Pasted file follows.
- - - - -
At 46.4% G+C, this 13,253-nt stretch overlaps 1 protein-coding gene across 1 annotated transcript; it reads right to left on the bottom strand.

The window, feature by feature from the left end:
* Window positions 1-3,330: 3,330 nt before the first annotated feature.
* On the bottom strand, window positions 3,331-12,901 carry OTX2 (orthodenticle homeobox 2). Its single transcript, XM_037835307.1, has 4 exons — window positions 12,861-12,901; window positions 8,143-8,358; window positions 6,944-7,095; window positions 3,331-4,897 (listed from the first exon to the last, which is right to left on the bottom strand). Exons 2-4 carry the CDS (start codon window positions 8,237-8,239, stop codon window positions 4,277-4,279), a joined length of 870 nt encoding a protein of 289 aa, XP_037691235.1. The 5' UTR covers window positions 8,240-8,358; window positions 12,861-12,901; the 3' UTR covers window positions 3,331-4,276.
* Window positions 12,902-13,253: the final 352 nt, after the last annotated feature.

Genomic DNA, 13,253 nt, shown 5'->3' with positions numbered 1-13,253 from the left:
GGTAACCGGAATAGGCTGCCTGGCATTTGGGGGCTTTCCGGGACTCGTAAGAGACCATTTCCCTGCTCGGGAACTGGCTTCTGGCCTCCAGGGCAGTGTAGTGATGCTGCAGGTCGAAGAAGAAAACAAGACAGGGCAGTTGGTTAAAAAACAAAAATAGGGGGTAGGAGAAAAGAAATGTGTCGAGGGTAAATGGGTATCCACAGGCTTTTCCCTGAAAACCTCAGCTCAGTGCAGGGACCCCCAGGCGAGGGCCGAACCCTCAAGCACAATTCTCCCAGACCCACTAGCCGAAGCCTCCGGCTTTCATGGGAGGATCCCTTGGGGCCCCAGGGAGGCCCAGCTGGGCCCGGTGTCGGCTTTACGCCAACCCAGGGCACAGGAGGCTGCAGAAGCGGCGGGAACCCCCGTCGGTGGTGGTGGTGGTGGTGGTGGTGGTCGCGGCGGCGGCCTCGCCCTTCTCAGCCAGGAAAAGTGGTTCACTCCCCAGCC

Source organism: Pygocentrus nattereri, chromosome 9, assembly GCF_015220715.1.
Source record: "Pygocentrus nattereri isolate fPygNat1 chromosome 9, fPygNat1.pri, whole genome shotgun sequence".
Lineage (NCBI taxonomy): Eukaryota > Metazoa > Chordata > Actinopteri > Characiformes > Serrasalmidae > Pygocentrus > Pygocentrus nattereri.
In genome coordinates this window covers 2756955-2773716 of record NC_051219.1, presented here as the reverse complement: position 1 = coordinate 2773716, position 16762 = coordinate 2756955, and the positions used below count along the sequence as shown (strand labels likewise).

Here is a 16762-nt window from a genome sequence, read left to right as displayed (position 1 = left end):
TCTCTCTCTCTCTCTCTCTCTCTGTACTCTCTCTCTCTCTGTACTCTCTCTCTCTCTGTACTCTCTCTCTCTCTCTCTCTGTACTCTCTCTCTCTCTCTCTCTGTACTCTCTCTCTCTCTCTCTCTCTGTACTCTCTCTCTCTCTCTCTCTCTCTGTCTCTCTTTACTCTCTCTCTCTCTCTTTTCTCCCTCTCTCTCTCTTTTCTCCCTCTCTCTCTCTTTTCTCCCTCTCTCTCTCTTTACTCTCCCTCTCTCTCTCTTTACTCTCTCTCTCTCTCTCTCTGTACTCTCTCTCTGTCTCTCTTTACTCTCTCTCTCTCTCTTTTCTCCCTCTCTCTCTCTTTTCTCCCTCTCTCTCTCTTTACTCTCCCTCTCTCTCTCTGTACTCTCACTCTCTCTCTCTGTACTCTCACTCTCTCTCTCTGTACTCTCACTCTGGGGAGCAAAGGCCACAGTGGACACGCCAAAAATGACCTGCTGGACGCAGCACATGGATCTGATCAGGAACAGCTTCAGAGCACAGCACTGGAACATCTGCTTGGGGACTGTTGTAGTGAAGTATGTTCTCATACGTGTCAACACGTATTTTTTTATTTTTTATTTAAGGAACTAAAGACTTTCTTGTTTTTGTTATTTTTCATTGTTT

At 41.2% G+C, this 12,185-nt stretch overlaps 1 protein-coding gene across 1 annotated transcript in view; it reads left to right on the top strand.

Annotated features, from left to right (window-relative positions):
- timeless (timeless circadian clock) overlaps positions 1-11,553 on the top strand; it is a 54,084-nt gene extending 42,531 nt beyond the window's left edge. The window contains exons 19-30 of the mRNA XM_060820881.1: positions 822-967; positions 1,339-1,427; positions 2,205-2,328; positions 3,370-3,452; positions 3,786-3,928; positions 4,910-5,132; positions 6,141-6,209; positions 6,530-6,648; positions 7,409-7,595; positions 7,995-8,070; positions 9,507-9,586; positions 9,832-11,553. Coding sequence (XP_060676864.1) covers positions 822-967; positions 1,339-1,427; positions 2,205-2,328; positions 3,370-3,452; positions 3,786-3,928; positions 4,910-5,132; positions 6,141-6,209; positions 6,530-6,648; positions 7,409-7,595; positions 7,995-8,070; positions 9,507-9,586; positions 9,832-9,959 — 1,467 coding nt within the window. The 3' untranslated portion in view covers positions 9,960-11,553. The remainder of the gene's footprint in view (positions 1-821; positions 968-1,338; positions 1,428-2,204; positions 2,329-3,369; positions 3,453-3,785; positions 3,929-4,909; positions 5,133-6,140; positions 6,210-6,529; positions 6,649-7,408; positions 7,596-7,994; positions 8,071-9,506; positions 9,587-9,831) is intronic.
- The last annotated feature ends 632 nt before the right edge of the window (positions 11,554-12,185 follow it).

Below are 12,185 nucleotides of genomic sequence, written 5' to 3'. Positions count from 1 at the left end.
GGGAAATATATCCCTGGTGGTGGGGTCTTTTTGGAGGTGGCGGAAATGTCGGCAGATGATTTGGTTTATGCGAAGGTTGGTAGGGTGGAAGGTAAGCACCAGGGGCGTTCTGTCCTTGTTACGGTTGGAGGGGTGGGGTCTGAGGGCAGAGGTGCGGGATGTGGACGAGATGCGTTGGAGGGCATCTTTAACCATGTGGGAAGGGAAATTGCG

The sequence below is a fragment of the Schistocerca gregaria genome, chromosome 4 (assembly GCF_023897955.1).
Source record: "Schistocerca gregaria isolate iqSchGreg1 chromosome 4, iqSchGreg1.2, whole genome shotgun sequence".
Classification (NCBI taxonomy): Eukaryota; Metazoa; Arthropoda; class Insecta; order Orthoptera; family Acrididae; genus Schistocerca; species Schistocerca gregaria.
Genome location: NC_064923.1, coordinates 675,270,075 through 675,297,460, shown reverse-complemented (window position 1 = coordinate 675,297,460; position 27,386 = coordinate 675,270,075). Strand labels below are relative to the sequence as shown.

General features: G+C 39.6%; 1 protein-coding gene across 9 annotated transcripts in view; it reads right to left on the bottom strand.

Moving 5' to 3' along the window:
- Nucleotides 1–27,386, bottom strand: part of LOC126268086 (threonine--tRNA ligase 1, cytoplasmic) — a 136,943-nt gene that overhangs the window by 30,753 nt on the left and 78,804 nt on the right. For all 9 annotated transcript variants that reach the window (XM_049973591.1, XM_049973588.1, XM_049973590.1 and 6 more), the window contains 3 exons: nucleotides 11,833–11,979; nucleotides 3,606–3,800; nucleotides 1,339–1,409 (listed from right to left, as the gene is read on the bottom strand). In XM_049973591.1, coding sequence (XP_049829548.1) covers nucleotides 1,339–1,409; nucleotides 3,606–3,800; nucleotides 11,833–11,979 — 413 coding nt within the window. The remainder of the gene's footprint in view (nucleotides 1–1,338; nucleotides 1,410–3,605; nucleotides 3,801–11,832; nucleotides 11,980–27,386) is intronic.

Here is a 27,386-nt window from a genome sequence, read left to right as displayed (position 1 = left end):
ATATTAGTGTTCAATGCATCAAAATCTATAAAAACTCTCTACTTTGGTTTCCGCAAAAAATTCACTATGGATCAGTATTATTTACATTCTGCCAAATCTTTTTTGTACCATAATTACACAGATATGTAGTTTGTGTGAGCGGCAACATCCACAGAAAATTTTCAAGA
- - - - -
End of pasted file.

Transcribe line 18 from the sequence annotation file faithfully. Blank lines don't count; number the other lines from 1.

Below are 12,185 nucleotides of genomic sequence, written 5' to 3'. Positions count from 1 at the left end.